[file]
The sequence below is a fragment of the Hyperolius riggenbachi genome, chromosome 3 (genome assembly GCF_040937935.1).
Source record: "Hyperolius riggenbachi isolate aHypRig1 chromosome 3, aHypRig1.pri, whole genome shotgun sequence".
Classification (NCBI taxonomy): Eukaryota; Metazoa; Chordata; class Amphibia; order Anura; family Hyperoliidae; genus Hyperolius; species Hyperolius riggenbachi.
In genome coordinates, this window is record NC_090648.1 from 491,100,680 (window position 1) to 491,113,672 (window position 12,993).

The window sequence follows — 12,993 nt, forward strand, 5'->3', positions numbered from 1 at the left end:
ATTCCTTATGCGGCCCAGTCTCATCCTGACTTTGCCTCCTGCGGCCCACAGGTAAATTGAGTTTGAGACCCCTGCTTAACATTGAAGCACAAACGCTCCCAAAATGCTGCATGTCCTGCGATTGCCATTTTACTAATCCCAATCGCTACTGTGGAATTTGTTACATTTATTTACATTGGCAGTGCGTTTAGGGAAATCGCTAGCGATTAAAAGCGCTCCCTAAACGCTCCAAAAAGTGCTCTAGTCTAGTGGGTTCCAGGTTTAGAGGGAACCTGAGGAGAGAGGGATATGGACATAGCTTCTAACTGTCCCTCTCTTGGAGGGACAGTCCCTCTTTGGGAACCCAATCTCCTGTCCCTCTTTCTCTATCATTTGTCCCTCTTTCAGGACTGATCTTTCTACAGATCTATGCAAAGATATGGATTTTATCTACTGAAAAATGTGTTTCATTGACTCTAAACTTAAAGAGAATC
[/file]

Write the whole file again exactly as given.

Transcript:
The sequence below is a fragment of the Hyperolius riggenbachi genome, chromosome 3 (genome assembly GCF_040937935.1).
Source record: "Hyperolius riggenbachi isolate aHypRig1 chromosome 3, aHypRig1.pri, whole genome shotgun sequence".
Classification (NCBI taxonomy): Eukaryota; Metazoa; Chordata; class Amphibia; order Anura; family Hyperoliidae; genus Hyperolius; species Hyperolius riggenbachi.
In genome coordinates, this window is record NC_090648.1 from 491,100,680 (window position 1) to 491,113,672 (window position 12,993).

The window sequence follows — 12,993 nt, forward strand, 5'->3', positions numbered from 1 at the left end:
ATTCCTTATGCGGCCCAGTCTCATCCTGACTTTGCCTCCTGCGGCCCACAGGTAAATTGAGTTTGAGACCCCTGCTTAACATTGAAGCACAAACGCTCCCAAAATGCTGCATGTCCTGCGATTGCCATTTTACTAATCCCAATCGCTACTGTGGAATTTGTTACATTTATTTACATTGGCAGTGCGTTTAGGGAAATCGCTAGCGATTAAAAGCGCTCCCTAAACGCTCCAAAAAGTGCTCTAGTCTAGTGGGTTCCAGGTTTAGAGGGAACCTGAGGAGAGAGGGATATGGACATAGCTTCTAACTGTCCCTCTCTTGGAGGGACAGTCCCTCTTTGGGAACCCAATCTCCTGTCCCTCTTTCTCTATCATTTGTCCCTCTTTCAGGACTGATCTTTCTACAGATCTATGCAAAGATATGGATTTTATCTACTGAAAAATGTGTTTCATTGACTCTAAACTTAAAGAGAATC